There are pedantic interviewers, especially those who have always focused on a single language at a time, who will ding you for an answer like that, but you probably aren't a good fit for such a shop anyway.

However, for it to work, it should just be exact syntax between languages you are glossing over. If you are having trouble with language-agnostic concepts, that's a lot more likely to hurt you.


My question is, how on earth can I get past a whiteboard interview when my mind is so scrambled with so many languages?

A whiteboard interview is not a syntax exam.

It's an examination of your ability to break down a problem. You don't need to use a particular language for that. Pseudocode would apply equally here.

If certain companies are using whiteboard interviews as syntax exams, then they are woefully misguided in their expectation of people writing syntactically valid code without any kind of error checking or lookup (whether it's Intellisense or googling).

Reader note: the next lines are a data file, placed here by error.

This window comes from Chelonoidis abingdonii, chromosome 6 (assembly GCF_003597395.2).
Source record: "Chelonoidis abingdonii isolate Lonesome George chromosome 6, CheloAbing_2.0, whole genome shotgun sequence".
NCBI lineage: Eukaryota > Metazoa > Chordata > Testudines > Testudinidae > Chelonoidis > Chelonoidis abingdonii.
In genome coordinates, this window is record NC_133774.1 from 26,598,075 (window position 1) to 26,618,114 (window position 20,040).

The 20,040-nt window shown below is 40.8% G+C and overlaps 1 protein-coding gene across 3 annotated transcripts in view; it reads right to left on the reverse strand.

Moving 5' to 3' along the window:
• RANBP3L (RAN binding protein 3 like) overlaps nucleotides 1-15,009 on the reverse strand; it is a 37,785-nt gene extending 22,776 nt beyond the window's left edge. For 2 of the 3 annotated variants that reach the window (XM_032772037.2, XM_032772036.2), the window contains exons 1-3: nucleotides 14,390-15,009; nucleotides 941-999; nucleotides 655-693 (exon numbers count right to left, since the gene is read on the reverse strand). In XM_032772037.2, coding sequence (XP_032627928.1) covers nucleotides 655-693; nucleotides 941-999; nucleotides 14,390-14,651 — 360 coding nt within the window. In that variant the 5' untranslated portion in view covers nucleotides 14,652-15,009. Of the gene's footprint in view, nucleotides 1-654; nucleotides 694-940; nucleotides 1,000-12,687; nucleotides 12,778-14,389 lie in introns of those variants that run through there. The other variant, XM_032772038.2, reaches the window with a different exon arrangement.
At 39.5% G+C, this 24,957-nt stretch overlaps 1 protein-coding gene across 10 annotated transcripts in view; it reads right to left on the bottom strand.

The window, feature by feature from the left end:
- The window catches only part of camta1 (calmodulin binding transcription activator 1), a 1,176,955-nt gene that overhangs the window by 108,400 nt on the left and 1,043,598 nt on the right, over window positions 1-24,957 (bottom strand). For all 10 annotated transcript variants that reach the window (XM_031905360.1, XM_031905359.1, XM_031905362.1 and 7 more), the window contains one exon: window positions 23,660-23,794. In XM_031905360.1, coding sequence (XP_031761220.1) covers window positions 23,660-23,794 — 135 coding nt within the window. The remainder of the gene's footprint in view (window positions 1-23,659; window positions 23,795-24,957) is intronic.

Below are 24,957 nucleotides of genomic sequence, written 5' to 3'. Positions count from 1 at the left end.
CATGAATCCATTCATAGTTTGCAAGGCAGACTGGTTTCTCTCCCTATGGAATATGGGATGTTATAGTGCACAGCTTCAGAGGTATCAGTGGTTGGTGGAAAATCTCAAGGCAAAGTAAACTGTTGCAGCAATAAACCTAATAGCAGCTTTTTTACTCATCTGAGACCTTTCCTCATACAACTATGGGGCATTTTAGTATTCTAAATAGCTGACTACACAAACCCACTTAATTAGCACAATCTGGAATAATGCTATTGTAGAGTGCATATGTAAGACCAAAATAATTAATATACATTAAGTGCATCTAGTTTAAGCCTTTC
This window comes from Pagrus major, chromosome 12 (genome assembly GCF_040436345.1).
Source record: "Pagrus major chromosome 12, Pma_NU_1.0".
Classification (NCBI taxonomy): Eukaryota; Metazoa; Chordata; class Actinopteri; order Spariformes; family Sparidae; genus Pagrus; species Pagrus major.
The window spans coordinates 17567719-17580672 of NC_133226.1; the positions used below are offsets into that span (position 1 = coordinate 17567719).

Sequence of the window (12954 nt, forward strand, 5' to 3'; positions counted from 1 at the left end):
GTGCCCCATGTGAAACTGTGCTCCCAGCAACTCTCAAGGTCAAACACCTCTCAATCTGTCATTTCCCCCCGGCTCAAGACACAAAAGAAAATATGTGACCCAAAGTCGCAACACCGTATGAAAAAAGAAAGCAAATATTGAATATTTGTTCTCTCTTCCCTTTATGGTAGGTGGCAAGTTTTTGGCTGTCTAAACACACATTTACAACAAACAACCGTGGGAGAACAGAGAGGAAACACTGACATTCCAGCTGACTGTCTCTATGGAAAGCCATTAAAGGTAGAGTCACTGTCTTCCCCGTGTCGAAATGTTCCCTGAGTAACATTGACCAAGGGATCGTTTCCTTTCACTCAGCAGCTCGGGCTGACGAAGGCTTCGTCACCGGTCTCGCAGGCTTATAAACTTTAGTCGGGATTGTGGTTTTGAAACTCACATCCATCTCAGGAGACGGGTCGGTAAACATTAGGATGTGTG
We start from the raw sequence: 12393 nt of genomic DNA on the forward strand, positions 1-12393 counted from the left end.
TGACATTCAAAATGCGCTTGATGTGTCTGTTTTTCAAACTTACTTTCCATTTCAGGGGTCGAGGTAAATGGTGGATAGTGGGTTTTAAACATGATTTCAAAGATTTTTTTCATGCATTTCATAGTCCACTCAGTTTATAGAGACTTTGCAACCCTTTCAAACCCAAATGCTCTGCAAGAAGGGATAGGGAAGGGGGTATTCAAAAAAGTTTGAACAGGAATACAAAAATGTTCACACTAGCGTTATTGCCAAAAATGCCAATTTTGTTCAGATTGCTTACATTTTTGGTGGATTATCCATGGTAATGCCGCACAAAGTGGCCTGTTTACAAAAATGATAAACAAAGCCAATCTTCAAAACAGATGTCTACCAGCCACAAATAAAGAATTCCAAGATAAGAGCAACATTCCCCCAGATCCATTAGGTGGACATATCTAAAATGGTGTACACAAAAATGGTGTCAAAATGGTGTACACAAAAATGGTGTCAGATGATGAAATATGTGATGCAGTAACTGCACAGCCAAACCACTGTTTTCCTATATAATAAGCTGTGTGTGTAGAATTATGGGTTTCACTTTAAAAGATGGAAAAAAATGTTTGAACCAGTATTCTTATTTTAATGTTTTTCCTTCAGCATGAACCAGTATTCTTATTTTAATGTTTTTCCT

I am predominantly a C# developer, it's been years since I did anything else. And even I can't keep my syntax 100% straight. That's a normal consequence from having relied on outside help (Intellisense, Google, StackOverflow). I generally know and trust my logic to be correct, but I don't remember specific prebuilt namespace, class or method names unless I use them on a daily basis.

I cannot write down (from memory) how to get a specific node from an XML document using C#. But that's not important, it can be googled in under a minute. What does matter, and what makes me pass interviews, is that:

  • I know that it can be done
  • I know when to use it. In other words, the posed problem can be solved using this step.

Those are the main checkboxes that display developer skill. I'm not a walking snippet repository, I'm someone who breaks down problems into small logical steps. So I focus on showing that.